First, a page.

Creating A Customized Birth Plan

While pregnancy comes with a variety of surprises, one moment that can create the most anxiety for women and couples is the thought of labor and delivery. Taking control of the moment and creating a plan can help to mitigate any fears surrounding the event. A birthing plan can cover various topics, including whether or not a woman wants to receive medical pain relief, the type of labor exercises, and even what accessories to bring in a hospital bag. Consider discussing the following three topics with a physician before the trip to the hospital.

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1. Discuss medical interventions

While most people picture c-sections as the ultimate labor and delivery medical interventions, other options also exist. Procedures such as epidurals or even lighter anesthesia can be used to minimize discomfort during the labor process. But not all hospitals or birthing centers offer the same pain management portfolios. So, if a pregnant woman wants to include medical pain management methods, speaking with a midwife or OB/GYN to determine what will be available is a good idea.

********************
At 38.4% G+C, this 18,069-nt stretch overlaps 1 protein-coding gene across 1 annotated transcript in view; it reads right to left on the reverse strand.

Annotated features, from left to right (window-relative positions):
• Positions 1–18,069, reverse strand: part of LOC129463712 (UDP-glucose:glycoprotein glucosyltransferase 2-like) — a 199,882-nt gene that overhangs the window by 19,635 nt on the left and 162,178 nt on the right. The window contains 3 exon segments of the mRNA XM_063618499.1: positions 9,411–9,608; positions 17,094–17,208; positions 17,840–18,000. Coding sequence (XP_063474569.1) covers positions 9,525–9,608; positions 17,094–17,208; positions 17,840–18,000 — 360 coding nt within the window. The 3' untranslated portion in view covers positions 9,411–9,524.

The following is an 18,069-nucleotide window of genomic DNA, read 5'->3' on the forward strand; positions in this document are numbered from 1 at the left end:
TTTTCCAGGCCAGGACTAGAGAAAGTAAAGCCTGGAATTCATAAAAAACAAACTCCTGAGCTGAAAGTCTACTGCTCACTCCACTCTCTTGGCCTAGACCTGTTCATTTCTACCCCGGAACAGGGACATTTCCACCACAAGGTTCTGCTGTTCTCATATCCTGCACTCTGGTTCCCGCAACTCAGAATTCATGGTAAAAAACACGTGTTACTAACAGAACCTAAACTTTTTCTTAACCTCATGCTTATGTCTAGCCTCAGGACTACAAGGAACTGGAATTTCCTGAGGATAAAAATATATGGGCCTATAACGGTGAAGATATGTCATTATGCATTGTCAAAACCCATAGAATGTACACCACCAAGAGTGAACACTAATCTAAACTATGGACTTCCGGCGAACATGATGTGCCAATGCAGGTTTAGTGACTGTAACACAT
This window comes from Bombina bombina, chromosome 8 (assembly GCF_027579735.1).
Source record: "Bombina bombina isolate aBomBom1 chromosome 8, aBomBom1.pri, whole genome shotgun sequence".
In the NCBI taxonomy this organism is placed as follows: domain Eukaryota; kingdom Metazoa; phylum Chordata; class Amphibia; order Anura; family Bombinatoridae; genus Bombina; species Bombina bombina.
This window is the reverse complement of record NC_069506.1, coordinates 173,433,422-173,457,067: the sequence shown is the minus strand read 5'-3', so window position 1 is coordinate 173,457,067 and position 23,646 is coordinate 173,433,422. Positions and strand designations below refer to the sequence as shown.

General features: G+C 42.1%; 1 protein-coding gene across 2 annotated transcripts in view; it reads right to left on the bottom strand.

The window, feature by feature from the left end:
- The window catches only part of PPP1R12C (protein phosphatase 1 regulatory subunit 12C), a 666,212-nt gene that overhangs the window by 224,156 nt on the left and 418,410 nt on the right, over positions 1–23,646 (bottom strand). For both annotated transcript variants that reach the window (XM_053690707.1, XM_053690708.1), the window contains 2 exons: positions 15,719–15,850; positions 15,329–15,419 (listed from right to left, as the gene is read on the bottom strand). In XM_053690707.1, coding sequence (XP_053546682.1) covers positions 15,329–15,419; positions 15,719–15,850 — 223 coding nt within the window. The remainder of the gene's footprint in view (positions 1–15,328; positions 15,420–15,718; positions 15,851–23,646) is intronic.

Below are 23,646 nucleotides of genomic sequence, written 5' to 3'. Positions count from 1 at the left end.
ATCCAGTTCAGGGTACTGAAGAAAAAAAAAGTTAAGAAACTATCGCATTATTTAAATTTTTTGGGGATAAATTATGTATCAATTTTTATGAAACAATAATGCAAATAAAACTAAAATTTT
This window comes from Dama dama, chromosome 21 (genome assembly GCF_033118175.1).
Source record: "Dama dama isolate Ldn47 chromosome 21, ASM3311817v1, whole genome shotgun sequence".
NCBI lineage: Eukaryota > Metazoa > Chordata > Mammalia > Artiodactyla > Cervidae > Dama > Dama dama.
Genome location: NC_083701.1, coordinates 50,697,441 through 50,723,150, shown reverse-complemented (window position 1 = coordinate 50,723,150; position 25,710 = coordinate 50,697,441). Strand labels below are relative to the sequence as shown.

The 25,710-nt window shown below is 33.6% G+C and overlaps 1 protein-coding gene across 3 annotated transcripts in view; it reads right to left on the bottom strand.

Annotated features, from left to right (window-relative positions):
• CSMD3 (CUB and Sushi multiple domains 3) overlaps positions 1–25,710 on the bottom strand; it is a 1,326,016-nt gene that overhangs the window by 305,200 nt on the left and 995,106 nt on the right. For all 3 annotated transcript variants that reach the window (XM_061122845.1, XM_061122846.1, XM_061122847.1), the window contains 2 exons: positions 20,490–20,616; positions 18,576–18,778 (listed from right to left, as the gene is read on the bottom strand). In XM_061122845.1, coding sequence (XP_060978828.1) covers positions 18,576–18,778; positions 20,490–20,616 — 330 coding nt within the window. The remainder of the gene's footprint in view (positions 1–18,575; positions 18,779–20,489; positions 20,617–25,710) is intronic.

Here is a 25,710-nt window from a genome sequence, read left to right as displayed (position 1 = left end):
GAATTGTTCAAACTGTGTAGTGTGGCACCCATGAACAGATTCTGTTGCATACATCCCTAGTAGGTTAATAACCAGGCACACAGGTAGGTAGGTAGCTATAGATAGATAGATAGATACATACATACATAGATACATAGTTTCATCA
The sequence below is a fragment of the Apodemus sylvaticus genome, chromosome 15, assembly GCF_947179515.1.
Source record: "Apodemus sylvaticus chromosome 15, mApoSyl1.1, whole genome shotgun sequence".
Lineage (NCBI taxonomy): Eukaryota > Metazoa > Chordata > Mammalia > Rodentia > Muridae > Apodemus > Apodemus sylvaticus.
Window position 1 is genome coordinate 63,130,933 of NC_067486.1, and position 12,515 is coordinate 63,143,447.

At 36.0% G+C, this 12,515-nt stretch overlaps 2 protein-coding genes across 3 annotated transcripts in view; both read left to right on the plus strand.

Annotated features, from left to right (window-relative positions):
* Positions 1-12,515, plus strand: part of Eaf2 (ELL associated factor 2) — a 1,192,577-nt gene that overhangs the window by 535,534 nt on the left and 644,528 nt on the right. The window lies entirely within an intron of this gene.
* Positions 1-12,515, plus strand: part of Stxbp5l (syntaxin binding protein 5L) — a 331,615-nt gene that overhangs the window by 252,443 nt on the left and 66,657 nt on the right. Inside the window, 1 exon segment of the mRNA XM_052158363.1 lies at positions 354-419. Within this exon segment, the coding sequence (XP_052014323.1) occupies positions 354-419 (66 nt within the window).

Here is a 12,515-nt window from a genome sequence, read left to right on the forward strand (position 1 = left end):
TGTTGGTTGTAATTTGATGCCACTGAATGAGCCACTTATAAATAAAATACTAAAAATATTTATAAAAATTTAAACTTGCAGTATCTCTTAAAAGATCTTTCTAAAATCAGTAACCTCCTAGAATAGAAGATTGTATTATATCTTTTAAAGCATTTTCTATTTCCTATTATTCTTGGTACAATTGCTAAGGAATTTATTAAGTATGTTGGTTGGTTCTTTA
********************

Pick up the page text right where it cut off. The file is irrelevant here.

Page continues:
2. Managing ambulatory expectations

Especially since many women and couples take birthing classes during pregnancy, a common theme is encouraging labor progression through movement. Movement can include walking and using a birthing ball or even using water therapy to help keep the body engaged and help a woman shift through the active labor stage. But not all hospitals offer mobile fetal monitoring or accessories like birthing balls. And some hospitals may have stricter guidelines on what activities a pregnant woman can do. Speaking with a physician or midwife can help manage expectations and allow pregnant women to create alternative solutions.

3. Nominating an advocate

Labor and delivery can be a difficult time physically. And as delivery draws nearer, situations can become more chaotic. However, a pregnant woman may be in too much discomfort to effectively articulate needs or concerns. Having an advocate, whether a loved one, doula, or a midwife that knows and conveys a pregnant woman’s wishes to the birthing staff is critical so that the birth plan is followed as much as possible. Making sure that the individual who will act as an advocate for the pregnant woman is listed can ensure a clear flow of communication during labor and delivery.

Clear communication is essential

While a birthing plan can’t always be followed entirely, having a general road map can ensure that miscommunications are less likely to occur. Pregnant women and couples should discuss the birthing plan with physicians, midwives, and any support people that will be in the room to ensure that all individuals are in agreement and understand overall goals.

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